While this sweet, intelligent, lovable breed is probably one of the most misunderstood among canines, the truth is that training a Pit Bull – no matter what his age may be – is simply a matter of smart planning. Although there are different techniques for training Pit Bulls at each stage of their life, this late-maturing breed thrives on consistency and patience, so potential and current Pit Bull parents should strive to have both in abundance. This article will explore not only a variety of training techniques, but canine socialization tips, feeding suggestions, and other helpful guidelines for Pit Bull owners.
What’s In A Name?
Human children hear their names often throughout the day – sometimes happily, sometimes dripping with exasperation from a tired parent. They know how to respond when their name is called, but if the dreaded middle name comes out – or even their full name – they might drag their feet a little. They know that “the name” means something is wrong and punishment probably isn’t far behind, and no one wants to run towards punishment. Curiously, even though this effect is easy to observe and change in humans, it often doesn’t occur to Pittie parents.
When a dog’s name is frequently paired with a scolding (“Duke, No!”), he will come to associate his name with “trouble” or “I’m being bad.” He may dip his head, hide his face, or even run away at the sound of his own name if it happens often enough. As a dog’s name is the first thing likely to spring to his owner’s lips when attention or obedience is required, associating attention with his name is a vital part of dog interaction with a Pit Bull. A good training regimen begins with making his name a positive association, and the American Kennel Club has a smart, easy 5-step process for doing just that:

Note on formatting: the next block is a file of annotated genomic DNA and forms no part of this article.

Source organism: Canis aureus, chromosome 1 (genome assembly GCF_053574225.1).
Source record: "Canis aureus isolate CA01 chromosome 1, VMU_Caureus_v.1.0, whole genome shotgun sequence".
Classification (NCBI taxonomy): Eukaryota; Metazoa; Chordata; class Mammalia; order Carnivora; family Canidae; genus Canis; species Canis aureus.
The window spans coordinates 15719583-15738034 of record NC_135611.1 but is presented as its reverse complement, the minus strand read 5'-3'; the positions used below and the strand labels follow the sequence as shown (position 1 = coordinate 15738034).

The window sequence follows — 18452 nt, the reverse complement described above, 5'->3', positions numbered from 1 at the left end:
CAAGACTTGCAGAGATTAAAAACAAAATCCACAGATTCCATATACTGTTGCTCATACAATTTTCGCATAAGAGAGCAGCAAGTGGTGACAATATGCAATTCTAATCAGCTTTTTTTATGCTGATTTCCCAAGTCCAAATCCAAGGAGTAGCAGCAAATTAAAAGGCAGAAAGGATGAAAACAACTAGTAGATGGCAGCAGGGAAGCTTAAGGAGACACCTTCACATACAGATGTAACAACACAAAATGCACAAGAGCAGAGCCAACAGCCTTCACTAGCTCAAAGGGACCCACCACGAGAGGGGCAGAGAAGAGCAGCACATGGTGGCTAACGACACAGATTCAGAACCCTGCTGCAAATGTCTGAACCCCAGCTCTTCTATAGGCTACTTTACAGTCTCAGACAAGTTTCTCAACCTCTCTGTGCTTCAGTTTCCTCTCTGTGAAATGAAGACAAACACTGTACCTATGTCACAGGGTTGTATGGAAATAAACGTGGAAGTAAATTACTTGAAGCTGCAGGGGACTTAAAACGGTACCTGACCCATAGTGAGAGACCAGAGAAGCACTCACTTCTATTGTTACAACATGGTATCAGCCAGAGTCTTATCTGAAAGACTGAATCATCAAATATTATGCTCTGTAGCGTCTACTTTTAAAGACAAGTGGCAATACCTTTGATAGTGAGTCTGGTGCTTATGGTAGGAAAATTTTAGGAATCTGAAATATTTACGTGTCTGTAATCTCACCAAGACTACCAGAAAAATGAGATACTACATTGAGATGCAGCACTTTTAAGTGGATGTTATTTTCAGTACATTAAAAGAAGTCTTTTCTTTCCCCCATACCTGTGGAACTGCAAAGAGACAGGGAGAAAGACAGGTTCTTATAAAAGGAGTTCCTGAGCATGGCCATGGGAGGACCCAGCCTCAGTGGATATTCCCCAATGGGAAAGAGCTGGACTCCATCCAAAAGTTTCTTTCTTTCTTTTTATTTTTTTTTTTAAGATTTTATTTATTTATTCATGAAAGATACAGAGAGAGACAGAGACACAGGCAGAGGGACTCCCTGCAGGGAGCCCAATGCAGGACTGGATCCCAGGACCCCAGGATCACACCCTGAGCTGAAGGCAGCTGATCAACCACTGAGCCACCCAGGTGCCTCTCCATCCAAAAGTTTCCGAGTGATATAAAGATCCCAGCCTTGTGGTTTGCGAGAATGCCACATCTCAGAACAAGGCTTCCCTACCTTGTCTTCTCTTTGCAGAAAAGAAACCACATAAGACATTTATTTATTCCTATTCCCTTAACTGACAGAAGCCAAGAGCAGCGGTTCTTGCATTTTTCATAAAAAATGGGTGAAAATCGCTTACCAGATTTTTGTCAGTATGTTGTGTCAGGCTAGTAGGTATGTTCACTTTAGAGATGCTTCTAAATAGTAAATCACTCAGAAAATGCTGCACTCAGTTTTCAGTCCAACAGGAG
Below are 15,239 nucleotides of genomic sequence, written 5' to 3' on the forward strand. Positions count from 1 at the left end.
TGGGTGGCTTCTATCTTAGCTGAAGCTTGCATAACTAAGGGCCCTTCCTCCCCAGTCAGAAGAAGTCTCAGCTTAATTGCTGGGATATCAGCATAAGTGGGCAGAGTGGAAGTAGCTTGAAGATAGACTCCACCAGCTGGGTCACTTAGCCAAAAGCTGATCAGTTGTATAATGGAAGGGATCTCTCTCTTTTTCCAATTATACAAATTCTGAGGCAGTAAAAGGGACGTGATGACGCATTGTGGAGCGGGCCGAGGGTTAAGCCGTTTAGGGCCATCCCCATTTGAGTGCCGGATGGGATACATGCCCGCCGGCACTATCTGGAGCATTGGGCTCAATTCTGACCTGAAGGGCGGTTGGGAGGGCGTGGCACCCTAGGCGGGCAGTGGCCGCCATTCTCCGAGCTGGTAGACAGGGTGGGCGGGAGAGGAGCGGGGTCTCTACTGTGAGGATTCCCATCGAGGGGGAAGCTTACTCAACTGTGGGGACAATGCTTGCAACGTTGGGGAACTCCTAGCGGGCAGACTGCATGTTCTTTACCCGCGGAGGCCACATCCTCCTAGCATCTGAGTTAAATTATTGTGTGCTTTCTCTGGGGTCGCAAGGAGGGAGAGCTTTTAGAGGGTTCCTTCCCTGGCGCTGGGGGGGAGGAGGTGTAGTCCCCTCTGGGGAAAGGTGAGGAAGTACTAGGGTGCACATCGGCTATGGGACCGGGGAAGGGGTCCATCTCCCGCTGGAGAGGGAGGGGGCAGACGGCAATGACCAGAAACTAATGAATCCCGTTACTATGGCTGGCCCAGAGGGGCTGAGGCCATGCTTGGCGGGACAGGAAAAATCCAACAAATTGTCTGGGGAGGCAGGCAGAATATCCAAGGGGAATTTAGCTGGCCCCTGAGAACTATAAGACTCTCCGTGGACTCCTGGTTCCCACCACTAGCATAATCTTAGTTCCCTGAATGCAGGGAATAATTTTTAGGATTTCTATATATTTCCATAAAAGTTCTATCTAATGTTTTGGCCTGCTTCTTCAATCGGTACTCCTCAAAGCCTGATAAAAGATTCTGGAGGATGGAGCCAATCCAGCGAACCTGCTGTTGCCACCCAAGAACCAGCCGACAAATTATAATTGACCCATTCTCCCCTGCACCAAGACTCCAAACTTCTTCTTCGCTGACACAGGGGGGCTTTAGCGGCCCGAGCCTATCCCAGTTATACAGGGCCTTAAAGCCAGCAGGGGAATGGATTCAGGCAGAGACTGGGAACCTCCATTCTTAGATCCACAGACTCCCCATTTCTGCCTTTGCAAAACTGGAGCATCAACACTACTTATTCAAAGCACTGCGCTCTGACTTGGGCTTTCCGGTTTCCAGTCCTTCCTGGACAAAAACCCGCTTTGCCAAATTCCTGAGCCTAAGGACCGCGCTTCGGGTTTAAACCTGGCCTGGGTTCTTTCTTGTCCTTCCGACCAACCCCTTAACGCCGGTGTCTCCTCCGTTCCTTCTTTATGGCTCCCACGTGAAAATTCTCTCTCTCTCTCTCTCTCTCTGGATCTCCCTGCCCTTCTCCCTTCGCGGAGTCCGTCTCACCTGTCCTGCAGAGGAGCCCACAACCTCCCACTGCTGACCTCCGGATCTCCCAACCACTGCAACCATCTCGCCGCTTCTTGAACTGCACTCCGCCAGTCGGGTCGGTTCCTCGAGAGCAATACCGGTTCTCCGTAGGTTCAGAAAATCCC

- Step 1: Keep him on a leash or lead – letting him roam free in a yard or dog park will introduce too many distractions to the process. Any length of lead will do, but make sure he has enough room to move his head and pay attention when spoken to.
- Step 2: Let him look at something or get distracted – the key is to rein him in on the sound of his name alone, not by pulling at the lead. If he’s paying attention to something else, the behavior can be originated and rewarded properly. If these “breaks” aren’t taken, he’s essentially only learning he’ll get treats as long as he keeps focused on his handler – not by responding to his name.
- Step 3: Once he’s distracted, say his name with a strong, clear, and happy tone, using a naturally high pitch. The trick is to make his name an event he looks forward to and responds readily to. By using a friendly tone and an easy-to-hear pitch, his natural curiosity is invoked – and that can be used to reinforce the positive behavior.